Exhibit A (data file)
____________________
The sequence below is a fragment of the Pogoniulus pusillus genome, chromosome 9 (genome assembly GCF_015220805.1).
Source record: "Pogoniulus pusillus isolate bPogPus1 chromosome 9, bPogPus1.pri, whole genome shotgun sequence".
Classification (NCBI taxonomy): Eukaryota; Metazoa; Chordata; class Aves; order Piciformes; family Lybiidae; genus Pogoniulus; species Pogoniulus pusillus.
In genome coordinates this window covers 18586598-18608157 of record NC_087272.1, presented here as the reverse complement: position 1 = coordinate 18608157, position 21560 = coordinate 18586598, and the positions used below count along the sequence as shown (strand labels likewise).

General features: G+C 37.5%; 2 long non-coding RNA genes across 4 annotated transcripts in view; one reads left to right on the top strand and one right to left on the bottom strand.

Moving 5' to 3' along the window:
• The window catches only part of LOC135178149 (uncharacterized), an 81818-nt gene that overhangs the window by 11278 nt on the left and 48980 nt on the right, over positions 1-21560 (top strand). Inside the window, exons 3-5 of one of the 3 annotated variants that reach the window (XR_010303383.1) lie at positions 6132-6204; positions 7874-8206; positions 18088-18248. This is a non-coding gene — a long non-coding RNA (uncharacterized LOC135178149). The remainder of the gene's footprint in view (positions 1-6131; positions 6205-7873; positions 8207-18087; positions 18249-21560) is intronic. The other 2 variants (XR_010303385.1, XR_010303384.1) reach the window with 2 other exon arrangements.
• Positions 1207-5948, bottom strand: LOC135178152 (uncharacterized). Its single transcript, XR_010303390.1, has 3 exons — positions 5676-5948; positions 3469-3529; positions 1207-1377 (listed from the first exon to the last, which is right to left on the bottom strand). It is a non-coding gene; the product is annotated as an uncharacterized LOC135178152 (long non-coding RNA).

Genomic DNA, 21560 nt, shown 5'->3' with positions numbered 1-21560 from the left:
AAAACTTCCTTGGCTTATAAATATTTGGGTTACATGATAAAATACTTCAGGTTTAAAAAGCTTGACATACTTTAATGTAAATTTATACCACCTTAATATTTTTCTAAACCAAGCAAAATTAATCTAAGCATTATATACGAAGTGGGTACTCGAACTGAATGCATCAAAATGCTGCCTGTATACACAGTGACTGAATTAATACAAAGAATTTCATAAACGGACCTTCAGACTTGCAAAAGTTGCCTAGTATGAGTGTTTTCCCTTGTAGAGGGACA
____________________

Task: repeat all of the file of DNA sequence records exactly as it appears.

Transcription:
The sequence below is a fragment of the Pogoniulus pusillus genome, chromosome 9 (genome assembly GCF_015220805.1).
Source record: "Pogoniulus pusillus isolate bPogPus1 chromosome 9, bPogPus1.pri, whole genome shotgun sequence".
Classification (NCBI taxonomy): Eukaryota; Metazoa; Chordata; class Aves; order Piciformes; family Lybiidae; genus Pogoniulus; species Pogoniulus pusillus.
In genome coordinates this window covers 18586598-18608157 of record NC_087272.1, presented here as the reverse complement: position 1 = coordinate 18608157, position 21560 = coordinate 18586598, and the positions used below count along the sequence as shown (strand labels likewise).

General features: G+C 37.5%; 2 long non-coding RNA genes across 4 annotated transcripts in view; one reads left to right on the top strand and one right to left on the bottom strand.

Moving 5' to 3' along the window:
• The window catches only part of LOC135178149 (uncharacterized), an 81818-nt gene that overhangs the window by 11278 nt on the left and 48980 nt on the right, over positions 1-21560 (top strand). Inside the window, exons 3-5 of one of the 3 annotated variants that reach the window (XR_010303383.1) lie at positions 6132-6204; positions 7874-8206; positions 18088-18248. This is a non-coding gene — a long non-coding RNA (uncharacterized LOC135178149). The remainder of the gene's footprint in view (positions 1-6131; positions 6205-7873; positions 8207-18087; positions 18249-21560) is intronic. The other 2 variants (XR_010303385.1, XR_010303384.1) reach the window with 2 other exon arrangements.
• Positions 1207-5948, bottom strand: LOC135178152 (uncharacterized). Its single transcript, XR_010303390.1, has 3 exons — positions 5676-5948; positions 3469-3529; positions 1207-1377 (listed from the first exon to the last, which is right to left on the bottom strand). It is a non-coding gene; the product is annotated as an uncharacterized LOC135178152 (long non-coding RNA).

Genomic DNA, 21560 nt, shown 5'->3' with positions numbered 1-21560 from the left:
AAAACTTCCTTGGCTTATAAATATTTGGGTTACATGATAAAATACTTCAGGTTTAAAAAGCTTGACATACTTTAATGTAAATTTATACCACCTTAATATTTTTCTAAACCAAGCAAAATTAATCTAAGCATTATATACGAAGTGGGTACTCGAACTGAATGCATCAAAATGCTGCCTGTATACACAGTGACTGAATTAATACAAAGAATTTCATAAACGGACCTTCAGACTTGCAAAAGTTGCCTAGTATGAGTGTTTTCCCTTGTAGAGGGACA